Smart Device Security
Are you providing smart phones or tablets to your employees without managing those devices?
You could be opening up a security hole to your network.
Cyber criminals are continually looking for new ways to break into your network. Desktops and laptops are the favorite target, but with the growing number of smart devices cyber criminals are highly motivated to develop new ways to break into your network through these devices. Symantec did a study published in their “2015 Internet Security Threat Report” and in it they indicated that 17% of android applications are actually malware in disguise. (Apple’s App store and Google Play are normally safe as they work hard to vet all the products on their site). Stopping this type of threat would involve limiting the specific applications that can be installed on your smart devices but that isn’t there only way in. Email Phishing accounts for a very high percentage of computer infections and smart devices are next. Phishing via email has primarily targeted PC’s but I have to believe that smartphones are the next “Blue Ocean” strategy for the cyber criminals.
If your smartphone is like mine, once someone gains access either physically or through a malware application they have access to all of my email, links to files stored at office 365 or Google Docs as well as access to the VPN back to my corporate network. If you use Apple Pay or Android Pay on your device, cyber criminals would have access to credit card information as well.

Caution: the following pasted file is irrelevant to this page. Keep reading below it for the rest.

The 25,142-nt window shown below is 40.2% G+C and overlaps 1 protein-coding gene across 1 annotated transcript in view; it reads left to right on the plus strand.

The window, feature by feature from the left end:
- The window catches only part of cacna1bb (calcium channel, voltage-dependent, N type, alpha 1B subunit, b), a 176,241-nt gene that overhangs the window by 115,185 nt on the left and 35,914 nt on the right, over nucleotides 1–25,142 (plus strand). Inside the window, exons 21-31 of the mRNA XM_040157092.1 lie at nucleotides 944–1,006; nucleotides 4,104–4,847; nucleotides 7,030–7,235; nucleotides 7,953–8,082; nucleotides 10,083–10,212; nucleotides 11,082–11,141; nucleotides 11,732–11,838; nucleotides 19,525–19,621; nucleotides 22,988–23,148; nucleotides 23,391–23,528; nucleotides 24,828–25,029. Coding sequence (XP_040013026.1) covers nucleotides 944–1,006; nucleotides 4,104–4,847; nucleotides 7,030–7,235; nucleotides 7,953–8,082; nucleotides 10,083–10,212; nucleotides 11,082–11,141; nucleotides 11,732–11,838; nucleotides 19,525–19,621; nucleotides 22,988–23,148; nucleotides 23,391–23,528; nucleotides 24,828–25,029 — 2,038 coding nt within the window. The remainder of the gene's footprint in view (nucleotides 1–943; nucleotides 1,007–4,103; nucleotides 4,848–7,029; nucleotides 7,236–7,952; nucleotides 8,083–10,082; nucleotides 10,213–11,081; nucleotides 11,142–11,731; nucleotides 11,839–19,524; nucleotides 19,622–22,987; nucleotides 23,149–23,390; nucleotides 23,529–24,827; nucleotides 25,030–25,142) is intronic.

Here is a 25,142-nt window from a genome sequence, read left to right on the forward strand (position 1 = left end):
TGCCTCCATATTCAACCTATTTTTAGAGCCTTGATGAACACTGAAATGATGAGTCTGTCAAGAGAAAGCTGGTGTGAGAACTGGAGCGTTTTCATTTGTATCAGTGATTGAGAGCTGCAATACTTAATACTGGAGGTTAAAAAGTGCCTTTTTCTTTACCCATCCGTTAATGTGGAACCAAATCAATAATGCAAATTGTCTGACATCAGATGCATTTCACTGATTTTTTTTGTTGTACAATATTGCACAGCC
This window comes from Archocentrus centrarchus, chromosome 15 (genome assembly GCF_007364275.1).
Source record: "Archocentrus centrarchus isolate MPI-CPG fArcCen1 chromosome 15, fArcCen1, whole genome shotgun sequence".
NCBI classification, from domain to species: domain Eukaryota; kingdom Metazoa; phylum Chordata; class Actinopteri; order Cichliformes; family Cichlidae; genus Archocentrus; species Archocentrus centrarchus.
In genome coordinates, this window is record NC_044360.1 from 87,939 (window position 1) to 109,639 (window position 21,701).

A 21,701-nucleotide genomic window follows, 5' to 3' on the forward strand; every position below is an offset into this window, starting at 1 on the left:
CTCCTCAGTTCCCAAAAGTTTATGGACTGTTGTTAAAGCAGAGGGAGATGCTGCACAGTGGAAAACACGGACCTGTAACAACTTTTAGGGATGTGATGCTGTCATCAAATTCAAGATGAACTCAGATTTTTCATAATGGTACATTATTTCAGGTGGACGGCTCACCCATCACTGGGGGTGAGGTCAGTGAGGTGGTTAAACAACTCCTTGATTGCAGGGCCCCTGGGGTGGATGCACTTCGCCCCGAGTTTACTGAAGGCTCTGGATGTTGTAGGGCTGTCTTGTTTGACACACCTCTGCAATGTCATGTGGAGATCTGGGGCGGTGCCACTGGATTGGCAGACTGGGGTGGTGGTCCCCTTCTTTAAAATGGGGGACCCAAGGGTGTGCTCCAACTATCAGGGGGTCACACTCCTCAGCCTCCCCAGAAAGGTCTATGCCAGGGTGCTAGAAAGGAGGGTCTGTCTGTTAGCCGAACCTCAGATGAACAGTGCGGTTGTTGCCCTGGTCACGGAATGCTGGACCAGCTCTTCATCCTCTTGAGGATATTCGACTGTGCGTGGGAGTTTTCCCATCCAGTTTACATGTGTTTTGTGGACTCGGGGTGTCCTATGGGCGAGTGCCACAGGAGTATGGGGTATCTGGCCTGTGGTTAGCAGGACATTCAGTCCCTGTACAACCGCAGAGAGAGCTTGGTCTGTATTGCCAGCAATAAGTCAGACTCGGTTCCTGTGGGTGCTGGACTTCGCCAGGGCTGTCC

One of the major challenges of smart devices is the ease of physical access. Phones and tablets are often left lying on the table or counter and a thief can quickly grab and go without being noticed. So what is an IT manager to do?
I have good news because securing your smart phones and tablets is not as complicated or as expensive as you might think.
Yes it is a good idea to have a tool that allows you to manage all of your devices in mass and depending on the number of devices involved that may be necessary. On a simpler level I would suggest that the most effective thing that you can do to secure your smart devices is to require a passcode. Ideally this code is more complex than four 9’s which could be discerned by just looking at fingerprints on the screen. Having 4-6 random numbers that relate to something meaningful to you but won’t mean anything to a stranger is the ideal. The Apple IOS can after 5 failed attempts disables the device for 2 minutes. You can also set it so that after 10 failed passcode attempts the device wipes itself. This basic step of requiring a pass code can thwart most physical attacks. A side benefit is that it can keep your kids from changing the setting on your device to that crazy ring tone that is embarrassing.
Managing the email on your devices through Office 365 or some other tool is clearly a wise choice. Through these utilities you can force a device to have a passcode and you can restrict the ability to install applications. You can manage your company’s smart devices so that your internal support will not spend significant amounts of time supporting smart devices.
IT departments understand the importance of patches and updates on computers. In the same way you shouldn’t delay installing patches and updates on your smart device. I’m not advocating being a beta tester for these patches and updates but after two to three weeks it would make sense to get these installed. Keeping your devices up to date in order to protect them is just good business.
To see what is available for managing your smart devices simply search for “smartphone management tools” and you will find lots of choices. We can help you with this as well 336-632-0860.